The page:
People from all walks of life get charged with DUI. It is easily one of the most common and frequently charged crimes you will find in Alameda County.
Yet, despite their popularity, DUIs are also one of the most complex crimes to prosecute. What other crime involves evidence from so many fields of science? Biology, metabolism, pharmacology, gas chromatography, psychology, and neurology are a few of the scientific fields that often come into play in the analysis of a DUI case. Consequently, the factual, legal, and evidentiary hurdles that the prosecution must overcome can be tricky.
We strive to obtain the best possible outcome for you by digging as deeply into the case as we can. We start by using subpoenas to obtain information that goes far beyond whatever the police report says. We obtain calibration and service records for the machines used to analyze your breath or blood. These machines are not infallible, especially when they have not been properly maintained and tested. We obtain records on the training and experience of the people who performed the tests, drew blood, analyzed blood, etc. Without proper training, the test results are unreliable. With blood samples, we can also obtain a court order to have the blood retested by an independent lab.
Our office has the knowledge and experience to recognize opportunities to improve your case. Whether your case calls for negotiating a plea agreement or a DUI jury trial, we have the know how to obtain the best possible outcome for you. We work with scientific experts and independent laboratories to build a robust defense for your case. Take a moment to look at a sampling of our success stories, including DUIs.
You are fighting two battles
DUI cases are different from other criminal matters because the are frequently fought in two separate battles -- the license suspension with the DMV and the criminal charge in court. As strange as it may sound, the outcome of one battle rarely has any impact on the outcome of the other. That is to say, you can lose the with the DMV, but win in court, and vice versa.
License suspension hearings are challenging to win for a number of reasons:
- The rules of evidence are more relaxed with the DMV than they are in court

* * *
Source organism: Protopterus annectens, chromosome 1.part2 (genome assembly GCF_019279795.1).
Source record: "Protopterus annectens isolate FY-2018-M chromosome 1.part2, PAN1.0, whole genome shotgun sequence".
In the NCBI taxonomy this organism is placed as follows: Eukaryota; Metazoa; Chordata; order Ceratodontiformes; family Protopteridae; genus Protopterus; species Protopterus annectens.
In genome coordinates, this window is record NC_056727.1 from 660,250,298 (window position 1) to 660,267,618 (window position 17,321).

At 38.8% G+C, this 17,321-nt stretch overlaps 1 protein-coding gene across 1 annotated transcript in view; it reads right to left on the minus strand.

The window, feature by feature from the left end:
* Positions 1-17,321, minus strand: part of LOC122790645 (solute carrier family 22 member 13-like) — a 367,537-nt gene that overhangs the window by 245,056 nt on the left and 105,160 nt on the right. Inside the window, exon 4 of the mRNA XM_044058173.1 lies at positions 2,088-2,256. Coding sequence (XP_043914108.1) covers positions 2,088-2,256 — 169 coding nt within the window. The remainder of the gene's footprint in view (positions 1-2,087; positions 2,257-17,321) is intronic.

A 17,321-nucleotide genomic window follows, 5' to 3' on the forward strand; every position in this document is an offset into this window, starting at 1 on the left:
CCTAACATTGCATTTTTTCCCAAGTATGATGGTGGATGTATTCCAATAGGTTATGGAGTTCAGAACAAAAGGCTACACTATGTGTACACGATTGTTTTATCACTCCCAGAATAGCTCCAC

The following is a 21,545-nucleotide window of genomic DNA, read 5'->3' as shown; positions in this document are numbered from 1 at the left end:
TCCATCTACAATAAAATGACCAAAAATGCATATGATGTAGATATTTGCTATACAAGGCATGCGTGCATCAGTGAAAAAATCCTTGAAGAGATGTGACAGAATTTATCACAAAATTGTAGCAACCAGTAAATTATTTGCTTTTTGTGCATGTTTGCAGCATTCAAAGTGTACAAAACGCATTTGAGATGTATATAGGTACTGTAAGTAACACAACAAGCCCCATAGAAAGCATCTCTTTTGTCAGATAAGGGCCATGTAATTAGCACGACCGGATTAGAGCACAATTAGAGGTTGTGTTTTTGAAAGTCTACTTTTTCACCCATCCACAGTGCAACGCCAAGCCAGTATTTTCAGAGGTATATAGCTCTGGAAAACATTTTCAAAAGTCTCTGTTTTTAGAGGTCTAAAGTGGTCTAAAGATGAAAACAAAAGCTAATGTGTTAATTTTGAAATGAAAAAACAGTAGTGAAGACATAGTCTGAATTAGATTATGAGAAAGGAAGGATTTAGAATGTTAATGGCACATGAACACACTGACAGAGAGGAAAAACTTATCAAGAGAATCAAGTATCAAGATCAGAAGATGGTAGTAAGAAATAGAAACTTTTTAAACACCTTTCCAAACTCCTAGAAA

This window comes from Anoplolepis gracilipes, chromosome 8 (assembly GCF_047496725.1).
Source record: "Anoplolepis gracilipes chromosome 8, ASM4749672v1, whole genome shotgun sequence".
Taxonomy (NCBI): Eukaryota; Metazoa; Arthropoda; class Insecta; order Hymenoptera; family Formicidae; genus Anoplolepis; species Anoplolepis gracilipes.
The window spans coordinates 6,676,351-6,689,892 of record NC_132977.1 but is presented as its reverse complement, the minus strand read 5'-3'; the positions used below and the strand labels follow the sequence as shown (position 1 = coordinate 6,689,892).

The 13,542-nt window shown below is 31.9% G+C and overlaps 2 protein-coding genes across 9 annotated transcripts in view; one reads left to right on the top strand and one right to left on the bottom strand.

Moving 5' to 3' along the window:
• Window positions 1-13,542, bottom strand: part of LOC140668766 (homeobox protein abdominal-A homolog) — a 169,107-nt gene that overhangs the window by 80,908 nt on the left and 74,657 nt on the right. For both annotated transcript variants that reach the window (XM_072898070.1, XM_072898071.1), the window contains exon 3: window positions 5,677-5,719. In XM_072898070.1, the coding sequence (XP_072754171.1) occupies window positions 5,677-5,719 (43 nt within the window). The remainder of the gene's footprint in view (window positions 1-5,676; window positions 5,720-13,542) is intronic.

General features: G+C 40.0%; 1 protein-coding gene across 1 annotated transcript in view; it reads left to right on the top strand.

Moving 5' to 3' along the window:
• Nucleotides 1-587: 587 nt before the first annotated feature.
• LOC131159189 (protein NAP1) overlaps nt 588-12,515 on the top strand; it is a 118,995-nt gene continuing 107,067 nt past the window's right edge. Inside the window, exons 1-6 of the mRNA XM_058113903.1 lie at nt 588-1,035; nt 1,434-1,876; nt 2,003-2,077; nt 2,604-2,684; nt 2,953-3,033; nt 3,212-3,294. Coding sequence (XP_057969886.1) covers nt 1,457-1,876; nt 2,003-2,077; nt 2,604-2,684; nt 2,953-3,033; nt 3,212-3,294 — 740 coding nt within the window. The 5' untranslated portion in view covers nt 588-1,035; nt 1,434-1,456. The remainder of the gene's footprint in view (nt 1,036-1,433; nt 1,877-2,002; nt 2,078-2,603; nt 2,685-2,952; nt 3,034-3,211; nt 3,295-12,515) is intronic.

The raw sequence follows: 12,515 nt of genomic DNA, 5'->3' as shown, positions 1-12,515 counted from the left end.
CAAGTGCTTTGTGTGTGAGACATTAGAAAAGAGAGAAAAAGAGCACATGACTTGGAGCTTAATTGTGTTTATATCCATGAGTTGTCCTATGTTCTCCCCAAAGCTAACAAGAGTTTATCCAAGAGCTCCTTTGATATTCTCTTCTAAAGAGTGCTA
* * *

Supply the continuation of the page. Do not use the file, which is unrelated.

- The DMV hearing officer essentially plays the role of both judge and prosecutor
- The standard of proof (preponderance of the evidence) is much lower than the standard in criminal court (proof beyond a reasonable doubt)
However, defeating the DMV is not impossible. Your case will need to be thoroughly reviewed and investigated to see if there are any meritorious legal challenges that can be brought to preserve your license.
What is a "wet reckless"?
Even if you have only done a small amount of research about DUIs at this point, you have likely already encountered this strange term -- wet reckless.
In California, there are three different crimes that fall under the category of DUI. They are, DUI, wet reckless, and dry reckless. The statutes VC 23152(a) and VC 23152(b) are for DUIs. These two crimes are usually charged together and are often referred to as the "(a) count" and the "(b) count". The "(a) count" alleges that you were driving under the influence of an alcoholic beverage. The "(b) count" alleges that you were driving with a blood alcohol content of 0.08% or greater. In terms of consequences, there is no distinction between a conviction for the "(a) count" versus one for the "(b) count".
A "wet reckless", also called reckless driving with alcohol involved, is a lesser-related charge to DUI. The statute for a "wet reckless" is VC 23103(a) and the punishment is set forth in VC 23103.5. There are some advantages to pleading to a "wet reckless" instead of VC 23152. Some of the advantages include:
- Lesser court fine
- No mandatory minimum sentences
- No mandatory requirement to complete DUI school
- In Alameda County, the DMV does not require the installation of an ignition interlock device in your vehicles for a wet reckless
However, you still suffer points on your license with a wet reckless and many insurance companies treat wet reckless as if they are DUI convictions. In fact, if you are charged with an additional DUI within 10 years, a wet reckless conviction is treated the same as a prior DUI conviction.
A "dry reckless" is simply reckless driving, that is, nothing in the conviction has anything to do with alcohol. The statute for reckless driving is VC 23103(a). A conviction for this offense carries the same advantages as a "wet", but has an even lesser fine, and is not priorable.
Whether this is your first time being arrested, or you have previously been convicted of DUI, this can be a terrifying experience. Let us guide you and protect you through this difficult time so that you can put it behind you. In most cases, you will not even need to come to court. We will investigate your case, research the law, and explore every possible avenue that may be available to win your case.
Contact us right away so that we can get to work fighting for you.